“Today’s evolving legal market requires us to provide students with a strong theoretical foundation and dynamic experiential learning opportunities,” says Dean Andrew T. Guzman. “Our focus is on preparing students to begin their careers with enthusiasm, clear direction and adaptability that come from taking advantage of every possible opportunity, not limited or stifled by finances, as they pursue a legal education.”

“I quite simply wouldn’t be at Gould without Judge Tevrizian’s generosity,” says Montag.

Montag attributes his scholarship as a key factor in his personal and professional development.

“I am tremendously grateful to attend Gould with the peace of mind that I can continue to learn and grow at one of the nation’s top legal institutions without the fear of debt looming over me,” he remarks. “Knowing I didn’t have to cut corners in my legal education due to financial concerns gives me confidence I will become the best lawyer I can be, to make a positive difference in the world.”

Dean Guzman describes scholarship support as playing a vital role — even the tipping point — in attracting and retaining the highest quality of students. “We want our students to focus on their rigorous academic coursework and compete for job opportunities by devoting time to internships, clerkships, research and immersive experiences such as law journals, clinics and moot court. Scholarships help make all of that possible.”

“Whether an endowed scholarship in perpetuity or an immediate-use scholarship gift,” he added, “the support is incredibly important, deeply impactful to our students and very much appreciated.”

Alumni annual donors Steve Mindel (JD 1985) and Nancy Mindel (BS 1983/JD 1986) feel fortunate to have graduated from USC Gould.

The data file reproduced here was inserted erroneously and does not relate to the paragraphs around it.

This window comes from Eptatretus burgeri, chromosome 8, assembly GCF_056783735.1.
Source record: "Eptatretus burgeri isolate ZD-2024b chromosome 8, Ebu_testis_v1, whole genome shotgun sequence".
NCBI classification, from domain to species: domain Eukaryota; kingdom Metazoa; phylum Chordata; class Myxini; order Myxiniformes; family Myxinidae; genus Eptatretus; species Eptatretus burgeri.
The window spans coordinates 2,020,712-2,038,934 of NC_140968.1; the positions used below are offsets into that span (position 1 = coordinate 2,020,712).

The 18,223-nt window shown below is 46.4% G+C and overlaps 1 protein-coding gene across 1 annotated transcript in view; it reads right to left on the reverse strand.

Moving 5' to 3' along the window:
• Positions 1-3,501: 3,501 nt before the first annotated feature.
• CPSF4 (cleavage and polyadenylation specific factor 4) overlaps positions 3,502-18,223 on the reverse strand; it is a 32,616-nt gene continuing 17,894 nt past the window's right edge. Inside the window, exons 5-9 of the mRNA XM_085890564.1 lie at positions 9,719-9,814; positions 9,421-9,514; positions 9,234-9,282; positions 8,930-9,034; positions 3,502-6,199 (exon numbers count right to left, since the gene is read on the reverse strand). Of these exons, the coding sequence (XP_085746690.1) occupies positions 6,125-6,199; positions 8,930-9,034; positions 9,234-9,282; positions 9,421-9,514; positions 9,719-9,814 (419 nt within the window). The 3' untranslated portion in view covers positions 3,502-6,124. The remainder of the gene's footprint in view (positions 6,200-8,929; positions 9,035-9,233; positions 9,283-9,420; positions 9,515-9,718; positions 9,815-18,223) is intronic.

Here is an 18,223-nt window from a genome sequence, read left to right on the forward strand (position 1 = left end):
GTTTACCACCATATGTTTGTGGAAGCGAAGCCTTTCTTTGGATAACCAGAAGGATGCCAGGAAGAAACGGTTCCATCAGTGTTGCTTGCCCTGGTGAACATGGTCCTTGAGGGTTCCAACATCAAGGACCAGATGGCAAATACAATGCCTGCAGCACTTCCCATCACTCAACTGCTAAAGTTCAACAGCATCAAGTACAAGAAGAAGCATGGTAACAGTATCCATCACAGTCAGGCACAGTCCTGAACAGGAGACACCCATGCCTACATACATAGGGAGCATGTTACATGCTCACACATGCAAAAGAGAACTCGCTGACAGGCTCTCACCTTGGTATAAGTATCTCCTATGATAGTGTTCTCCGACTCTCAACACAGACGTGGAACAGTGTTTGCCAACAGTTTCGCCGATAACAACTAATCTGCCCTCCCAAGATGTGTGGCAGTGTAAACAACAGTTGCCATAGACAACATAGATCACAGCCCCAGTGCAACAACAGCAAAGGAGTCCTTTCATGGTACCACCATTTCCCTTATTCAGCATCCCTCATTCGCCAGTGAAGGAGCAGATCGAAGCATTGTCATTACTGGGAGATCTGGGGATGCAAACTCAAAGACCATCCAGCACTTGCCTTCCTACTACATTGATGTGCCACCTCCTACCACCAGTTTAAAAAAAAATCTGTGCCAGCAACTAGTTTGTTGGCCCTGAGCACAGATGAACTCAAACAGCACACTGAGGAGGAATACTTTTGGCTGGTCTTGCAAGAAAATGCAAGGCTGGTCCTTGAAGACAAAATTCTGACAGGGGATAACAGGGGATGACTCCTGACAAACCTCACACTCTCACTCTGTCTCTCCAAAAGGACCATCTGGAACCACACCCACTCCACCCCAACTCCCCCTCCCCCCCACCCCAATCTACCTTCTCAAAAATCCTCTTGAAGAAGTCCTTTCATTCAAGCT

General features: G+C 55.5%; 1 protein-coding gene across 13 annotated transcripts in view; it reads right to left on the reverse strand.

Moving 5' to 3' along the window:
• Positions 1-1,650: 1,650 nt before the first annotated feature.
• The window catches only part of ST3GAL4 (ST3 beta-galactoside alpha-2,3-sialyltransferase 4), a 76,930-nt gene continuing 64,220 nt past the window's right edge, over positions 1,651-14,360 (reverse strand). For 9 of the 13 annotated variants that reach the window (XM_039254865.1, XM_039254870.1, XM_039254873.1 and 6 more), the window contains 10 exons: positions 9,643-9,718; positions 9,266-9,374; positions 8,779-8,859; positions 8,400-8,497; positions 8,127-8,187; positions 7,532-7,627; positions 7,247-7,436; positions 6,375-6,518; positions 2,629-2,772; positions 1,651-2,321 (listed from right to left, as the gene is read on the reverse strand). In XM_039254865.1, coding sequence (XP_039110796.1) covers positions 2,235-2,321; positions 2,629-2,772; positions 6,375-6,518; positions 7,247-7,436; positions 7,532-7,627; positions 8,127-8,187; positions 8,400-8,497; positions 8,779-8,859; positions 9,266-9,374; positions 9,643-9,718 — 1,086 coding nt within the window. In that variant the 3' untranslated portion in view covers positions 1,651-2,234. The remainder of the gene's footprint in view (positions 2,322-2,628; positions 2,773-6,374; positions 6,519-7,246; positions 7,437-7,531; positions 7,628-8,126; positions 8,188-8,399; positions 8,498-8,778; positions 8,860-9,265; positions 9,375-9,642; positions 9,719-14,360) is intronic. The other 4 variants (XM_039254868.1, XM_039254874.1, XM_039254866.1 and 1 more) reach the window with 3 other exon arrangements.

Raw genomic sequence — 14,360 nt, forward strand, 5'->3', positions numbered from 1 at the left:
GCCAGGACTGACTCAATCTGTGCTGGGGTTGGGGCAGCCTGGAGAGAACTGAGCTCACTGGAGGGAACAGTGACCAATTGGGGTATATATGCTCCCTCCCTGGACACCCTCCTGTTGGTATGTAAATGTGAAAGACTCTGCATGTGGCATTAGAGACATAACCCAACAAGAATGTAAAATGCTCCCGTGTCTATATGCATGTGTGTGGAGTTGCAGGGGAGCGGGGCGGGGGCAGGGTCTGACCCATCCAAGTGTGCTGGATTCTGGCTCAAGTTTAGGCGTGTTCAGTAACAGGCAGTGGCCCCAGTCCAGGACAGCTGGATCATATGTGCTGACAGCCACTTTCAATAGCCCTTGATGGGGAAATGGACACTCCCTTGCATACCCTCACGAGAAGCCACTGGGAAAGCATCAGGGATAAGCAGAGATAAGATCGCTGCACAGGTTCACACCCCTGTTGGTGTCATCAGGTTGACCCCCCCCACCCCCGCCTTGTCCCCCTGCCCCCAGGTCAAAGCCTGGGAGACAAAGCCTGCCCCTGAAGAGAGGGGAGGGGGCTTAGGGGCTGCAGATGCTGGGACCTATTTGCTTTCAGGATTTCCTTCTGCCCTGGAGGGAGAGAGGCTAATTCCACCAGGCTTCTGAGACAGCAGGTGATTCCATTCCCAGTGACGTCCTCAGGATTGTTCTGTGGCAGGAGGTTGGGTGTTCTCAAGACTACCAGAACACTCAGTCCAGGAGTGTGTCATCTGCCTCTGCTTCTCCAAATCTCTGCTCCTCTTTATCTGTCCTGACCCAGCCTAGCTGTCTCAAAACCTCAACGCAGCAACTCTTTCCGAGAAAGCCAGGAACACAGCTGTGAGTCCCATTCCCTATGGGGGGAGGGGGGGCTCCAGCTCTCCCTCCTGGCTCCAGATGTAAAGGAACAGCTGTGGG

“The friends we have made through our connection to USC Gould have been invaluable,” the Mindels say. Steve, a certified family law specialist and the managing partner of FMBK, shares that their family’s philosophy is about paying it forward. “It makes us feel good to know we are a part of the success of the next generation of Gould lawyers.”

The students’ collective talents and drive are paramount.

“It is not important to us to know the recipients of our gift. We trust the leadership at Gould to select the appropriate, highly motivated students who are in need of a scholarship,” says Steve. The Mindels enjoy interacting with students at Law Leadership Society events, mentoring opportunities and other occasions during the year. “We are continually impressed with the high quality of the students and the lawyers who graduate from USC Gould.”

Dean Guzman commends the Trojan Family commitment.

“I am personally grateful for the continued generosity and scholarship support from our alumni, donors and friends,” he says. “These acts of kindness transform law school applicants into law students, who go on to become the attorneys, advocates and leaders who shape our world.”

Palmer echoes the dean’s vision. “There are countless laws, regulations and statutes affecting just about every area of our lives. There is always something to be passionate about, and I am excited to see how my interests and expertise will evolve over time.”